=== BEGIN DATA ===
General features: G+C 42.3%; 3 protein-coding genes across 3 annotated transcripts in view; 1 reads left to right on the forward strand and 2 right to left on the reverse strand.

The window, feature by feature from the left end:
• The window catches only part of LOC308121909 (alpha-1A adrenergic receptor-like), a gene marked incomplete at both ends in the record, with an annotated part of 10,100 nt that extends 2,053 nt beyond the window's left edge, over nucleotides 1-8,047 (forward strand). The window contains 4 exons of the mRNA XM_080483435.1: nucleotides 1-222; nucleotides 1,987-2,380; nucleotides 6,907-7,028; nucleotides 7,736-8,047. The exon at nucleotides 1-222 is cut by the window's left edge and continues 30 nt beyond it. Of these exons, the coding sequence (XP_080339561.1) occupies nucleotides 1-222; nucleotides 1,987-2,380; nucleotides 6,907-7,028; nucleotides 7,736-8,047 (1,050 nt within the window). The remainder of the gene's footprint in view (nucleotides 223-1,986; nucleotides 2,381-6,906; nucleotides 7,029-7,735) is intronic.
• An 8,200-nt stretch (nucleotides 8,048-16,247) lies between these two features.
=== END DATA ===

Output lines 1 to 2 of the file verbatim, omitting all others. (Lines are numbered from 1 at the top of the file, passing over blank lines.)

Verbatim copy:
General features: G+C 42.3%; 3 protein-coding genes across 3 annotated transcripts in view; 1 reads left to right on the forward strand and 2 right to left on the reverse strand.

The window, feature by feature from the left end: